Riverina Bluebell is a not for profit, volunteer, community organisation, committed to raising awareness about mental health issues in the Riverina and encouraging people to get help and support.
Our goal is to encourage locals to share stories, build awareness of the avenues for support available in our local area and knowledge that asking for help is OK.
To do so, we offer community groups the opportunity to hear from local residents, who backed by training support from Black Dog Institute, can share their experiences of living with a mood disorder or caring for someone with a mood disorder.
Riverina Bluebell can work with you to identify the right presentation for your school or community group.
Our speakers include:
Email Steve: firstname.lastname@example.org
Stephen Matthews is a 59 year old farmer born and bred in Lockhart who was diagnosed with depression and anxiety in 2004.
His diagnosis followed a major breakdown that he believes was brought about by long working hours on the farm compounded by the heavy financial pressure due to the millennium drought.
As a result of his breakdown, Stephen spent three months in a mental health facility in Albury before starting a long slow recovery, punctuated by a severe intolerance to some of the medications designed to help him.
Today, Stephen lives with cyclic depression and periodically receives maintenance treatment. He is committed to sharing his story to help those in similar situations. His background in farming, owner director of a medium sized transport company and as a small business owner places him in good stead to reach out to a wide variety of audiences across our community.
Stephen says he aims to share his personal experience into many aspects of mental health, including:
- The downward spiral
- The crash
- Local treatments options – both institutional and otherwise
- Ongoing Mental health management
- Long and short term effects
- Family and friends support
Email Chris: email@example.com
Chris Wilson is a busy sheep and grain farmer at Wantabadgery, who after ignoring and hiding many signs and symptoms of depression for 15 years, was confronted by his sister and sought professional help.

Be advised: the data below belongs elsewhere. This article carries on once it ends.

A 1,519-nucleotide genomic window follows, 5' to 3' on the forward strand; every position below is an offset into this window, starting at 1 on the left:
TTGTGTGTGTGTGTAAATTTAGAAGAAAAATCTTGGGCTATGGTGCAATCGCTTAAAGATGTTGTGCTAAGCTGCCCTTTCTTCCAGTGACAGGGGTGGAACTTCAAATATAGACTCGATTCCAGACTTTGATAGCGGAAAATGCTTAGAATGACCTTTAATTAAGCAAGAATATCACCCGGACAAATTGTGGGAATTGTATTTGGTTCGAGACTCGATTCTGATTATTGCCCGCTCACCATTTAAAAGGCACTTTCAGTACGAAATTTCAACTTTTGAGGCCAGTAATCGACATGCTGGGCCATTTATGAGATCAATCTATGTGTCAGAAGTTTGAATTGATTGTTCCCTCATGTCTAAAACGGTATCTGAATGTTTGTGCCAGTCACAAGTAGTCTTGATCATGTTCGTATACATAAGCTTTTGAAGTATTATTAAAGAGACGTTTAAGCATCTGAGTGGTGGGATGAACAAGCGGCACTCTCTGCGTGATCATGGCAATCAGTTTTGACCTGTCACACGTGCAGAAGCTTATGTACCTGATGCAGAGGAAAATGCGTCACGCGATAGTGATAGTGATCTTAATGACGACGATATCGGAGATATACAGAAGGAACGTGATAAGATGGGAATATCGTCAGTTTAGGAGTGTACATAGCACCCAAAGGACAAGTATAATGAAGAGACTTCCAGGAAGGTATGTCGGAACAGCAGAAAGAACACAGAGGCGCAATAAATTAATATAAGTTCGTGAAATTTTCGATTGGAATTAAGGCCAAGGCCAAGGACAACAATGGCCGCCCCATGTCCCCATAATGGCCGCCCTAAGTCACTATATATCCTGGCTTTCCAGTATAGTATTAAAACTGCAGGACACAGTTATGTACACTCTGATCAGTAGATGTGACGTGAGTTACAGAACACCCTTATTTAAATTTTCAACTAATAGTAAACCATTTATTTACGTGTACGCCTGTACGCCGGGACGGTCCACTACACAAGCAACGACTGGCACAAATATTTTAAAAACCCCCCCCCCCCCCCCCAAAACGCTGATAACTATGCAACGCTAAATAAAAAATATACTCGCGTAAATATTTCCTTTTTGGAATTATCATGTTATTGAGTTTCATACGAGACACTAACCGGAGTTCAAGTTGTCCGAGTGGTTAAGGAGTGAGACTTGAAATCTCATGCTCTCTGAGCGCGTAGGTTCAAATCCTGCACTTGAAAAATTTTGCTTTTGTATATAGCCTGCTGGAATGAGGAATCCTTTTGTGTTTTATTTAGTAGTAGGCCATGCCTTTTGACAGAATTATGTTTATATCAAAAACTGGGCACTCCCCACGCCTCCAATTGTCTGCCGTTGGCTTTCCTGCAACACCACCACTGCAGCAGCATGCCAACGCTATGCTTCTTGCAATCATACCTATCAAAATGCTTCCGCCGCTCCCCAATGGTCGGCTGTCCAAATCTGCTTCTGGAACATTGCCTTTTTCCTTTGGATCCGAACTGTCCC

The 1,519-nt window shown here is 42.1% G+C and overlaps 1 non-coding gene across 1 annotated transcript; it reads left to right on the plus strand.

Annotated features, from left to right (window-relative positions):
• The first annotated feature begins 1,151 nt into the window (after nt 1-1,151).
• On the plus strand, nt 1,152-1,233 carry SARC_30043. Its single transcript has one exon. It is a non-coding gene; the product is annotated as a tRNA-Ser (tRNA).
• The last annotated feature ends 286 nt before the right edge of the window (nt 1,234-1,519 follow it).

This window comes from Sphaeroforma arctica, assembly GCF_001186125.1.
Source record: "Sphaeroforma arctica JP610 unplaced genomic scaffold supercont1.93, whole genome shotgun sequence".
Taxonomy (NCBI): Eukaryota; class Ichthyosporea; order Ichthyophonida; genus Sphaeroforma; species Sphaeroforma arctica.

After living with the illness that was at times debilitating and forced him to spend days inside his home and unable to work his farm for so long, Chris is now committed to sharing his story in the hope others won’t wait as long as he did.
Chris’s ability to describe his descent into depression, how he tried to hide his struggle from those closest to him, and what would help him through dark times that included suicidal thoughts is a powerful tool to start conversations and raise awareness.
Chris sought professional help from a local psychologist at a time when he had no idea what else to do. Ensuring people are aware of the help available to them when they need it is a key part of Chris’s motivation to share his story.
Chris has delivered many presentations to community and school groups across the Riverina in order to start the conversation about mental health and remove any feeling of shame or stigma from it.
Email John: firstname.lastname@example.org
John Harper is a dryland wheat/sheep farmer from Stockinbingal NSW. Married with three daughters John’s simple goal in life was to be a better than average farmer and hand over the family farm in good condition to his children. Depression nearly destroyed John’s opportunity to fulfill this simple goal.
Having no formal qualifications in mental health John speaks from personal experience. John experienced depression and spent some time reflecting on the impact and the remedies of poor mental well-being. He is convinced that simple philosophies and strategies, combined with an awareness of the importance of mental well-being, can prevent individuals sliding into depression.